Marijuana Patent Can Be Tricky Business

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Marijuana Patent Can Be Tricky Business

Despite the growing number of states that have now legalized medical and recreational marijuana and the booming industry that has been created, the plant remains illegal on a federal level. Marijuana businesses are one of the affected. Businesses are still paying the cost of prohibition, unable to legally obtain a marijuana patent or trademark. November saw 4 states, including California and Nevada, legalize recreational marijuana, making 20 percent of the nation marijuana friendly. Another 3 states legalized medical marijuana bringing the number of states with legal marijuana up to 28, over half of the country. The latest Gallup poll shows that 60 percent of the country is in favor of full legalization. Yet here we stand; a plant that is both safer and healthier than cigarettes and alcohol, remains illegal under the Controlled Substances Act.

Refusal of Marijuana Patent Applications

uspto has a blanket refusal of marijuana patent applications in place
The USPTO has a blanket refusal of marijuana patent applications in place.

One of the many problems that occurs as a result of this is that marijuana businesses can’t trademark, patent or protect their products and brands.  The United States Patent and Trademark Office (USPTO) will not approve a marijuana patent or trademark due to the fact that the plant remains federally illegal. At first they were less strict about this rule, but they got flooded with applications and the office couldn’t keep up. As a result, all marijuana related applications were denied and fees were returned.

Placing a Patent on Legal Products

With some creativity and smarts, there can be ways of working around these restrictions. Approval of a patent or trademark is dependent on the USPTO confirming that your product is being used legally for legal purposes. This makes an outright marijuana patent or trademark a less than ideal objective. You could, however, get your logo trademarked to go onto any legal items, such as clothing and stationary. So long as it’s clear that your product is used legally, you shouldn’t run into trouble. If you’re trying to patent a product that is often used for marijuana, like a vaporizer or grinder, you will need to convince the USPTO that it is used for tobacco, herbs or something else. In order to do this, you may need to be creative or discreet about including anything that would give away that your product could be used for marijuana.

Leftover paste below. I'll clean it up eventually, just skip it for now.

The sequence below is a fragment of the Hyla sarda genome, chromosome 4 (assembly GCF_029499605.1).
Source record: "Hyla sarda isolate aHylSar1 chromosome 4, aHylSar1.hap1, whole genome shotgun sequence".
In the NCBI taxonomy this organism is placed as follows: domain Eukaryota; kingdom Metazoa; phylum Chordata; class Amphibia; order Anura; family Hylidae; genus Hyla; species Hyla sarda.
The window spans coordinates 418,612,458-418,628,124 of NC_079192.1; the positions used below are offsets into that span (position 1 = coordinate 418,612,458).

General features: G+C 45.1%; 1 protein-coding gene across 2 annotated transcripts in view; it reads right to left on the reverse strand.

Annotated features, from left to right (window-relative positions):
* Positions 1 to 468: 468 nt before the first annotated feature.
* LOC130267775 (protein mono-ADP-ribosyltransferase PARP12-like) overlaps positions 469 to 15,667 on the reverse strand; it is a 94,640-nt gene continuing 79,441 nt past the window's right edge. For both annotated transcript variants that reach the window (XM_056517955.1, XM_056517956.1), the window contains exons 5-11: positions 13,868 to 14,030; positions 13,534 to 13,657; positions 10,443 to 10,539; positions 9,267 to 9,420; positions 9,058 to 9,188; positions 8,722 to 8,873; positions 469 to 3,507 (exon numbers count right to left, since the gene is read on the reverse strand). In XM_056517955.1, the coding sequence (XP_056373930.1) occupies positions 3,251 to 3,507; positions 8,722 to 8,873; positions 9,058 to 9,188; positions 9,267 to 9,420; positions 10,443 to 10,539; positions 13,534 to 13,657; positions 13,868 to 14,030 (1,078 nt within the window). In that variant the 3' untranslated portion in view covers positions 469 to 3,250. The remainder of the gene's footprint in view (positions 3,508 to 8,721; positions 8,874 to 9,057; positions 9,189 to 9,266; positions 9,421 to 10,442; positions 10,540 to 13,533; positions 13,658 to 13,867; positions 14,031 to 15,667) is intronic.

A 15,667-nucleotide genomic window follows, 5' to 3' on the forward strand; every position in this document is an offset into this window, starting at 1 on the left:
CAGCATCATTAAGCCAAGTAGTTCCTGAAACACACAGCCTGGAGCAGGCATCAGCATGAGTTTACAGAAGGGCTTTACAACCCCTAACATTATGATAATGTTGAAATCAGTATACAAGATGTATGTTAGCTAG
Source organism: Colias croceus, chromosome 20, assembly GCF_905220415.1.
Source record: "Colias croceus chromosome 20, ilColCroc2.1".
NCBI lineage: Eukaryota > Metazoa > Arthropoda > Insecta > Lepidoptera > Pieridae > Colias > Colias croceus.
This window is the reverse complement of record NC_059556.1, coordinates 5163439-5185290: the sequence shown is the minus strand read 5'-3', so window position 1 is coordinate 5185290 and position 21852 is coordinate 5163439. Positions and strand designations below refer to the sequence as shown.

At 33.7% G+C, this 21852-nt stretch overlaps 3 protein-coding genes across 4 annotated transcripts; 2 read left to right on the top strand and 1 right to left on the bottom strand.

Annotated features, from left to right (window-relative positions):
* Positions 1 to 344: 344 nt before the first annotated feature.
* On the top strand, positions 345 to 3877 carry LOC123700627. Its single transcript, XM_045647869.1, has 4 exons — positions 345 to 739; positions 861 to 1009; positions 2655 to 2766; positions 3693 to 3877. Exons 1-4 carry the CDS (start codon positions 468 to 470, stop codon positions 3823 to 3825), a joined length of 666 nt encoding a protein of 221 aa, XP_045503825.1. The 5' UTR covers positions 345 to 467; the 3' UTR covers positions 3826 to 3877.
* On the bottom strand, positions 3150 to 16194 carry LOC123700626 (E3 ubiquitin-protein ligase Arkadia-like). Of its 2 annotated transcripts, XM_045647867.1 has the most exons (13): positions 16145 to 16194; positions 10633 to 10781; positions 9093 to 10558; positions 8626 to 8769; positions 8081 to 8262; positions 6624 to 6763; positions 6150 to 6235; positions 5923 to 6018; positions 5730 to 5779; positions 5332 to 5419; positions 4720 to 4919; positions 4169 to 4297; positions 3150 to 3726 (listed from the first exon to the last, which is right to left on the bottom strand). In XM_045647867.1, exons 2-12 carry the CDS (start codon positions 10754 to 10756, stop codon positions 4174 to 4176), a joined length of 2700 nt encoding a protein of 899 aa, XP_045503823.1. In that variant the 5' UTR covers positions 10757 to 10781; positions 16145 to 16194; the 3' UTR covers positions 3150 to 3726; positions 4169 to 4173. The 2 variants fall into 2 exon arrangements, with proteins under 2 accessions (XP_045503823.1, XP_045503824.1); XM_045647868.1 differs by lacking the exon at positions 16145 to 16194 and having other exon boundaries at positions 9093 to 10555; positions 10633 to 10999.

Risks in Marijuana Companies Patenting Non-Marijuana Products

patenting a logo for cannabis themed clothing
Patenting a logo for cannabis-themed clothing is as close as some companies can get to patenting marijuana products.

There are still risks involved with attempting to place a trademarked brand on non-marijuana related products such as pens as a means of securing the logo. The trademark will secure the logo with those particular products but doesn’t guarantee security with marijuana related products too. Essentially it can ward off competition from using the logo and put the trademarking company in a good position to secure the logo should marijuana become legal. Another factor a company must consider is that the trademarked items must be sold. If they don’t sell well, the company will not be able to keep their trademark. In this case, it’s wise for them to choose a product that somewhat relates to what the company does and represents.

Ultimately, getting a trademark or patent with the USPTO is a complex and delicate process. The best approach is to hire an attorney who is experienced in these matters and can help you to get the best results for you.

 

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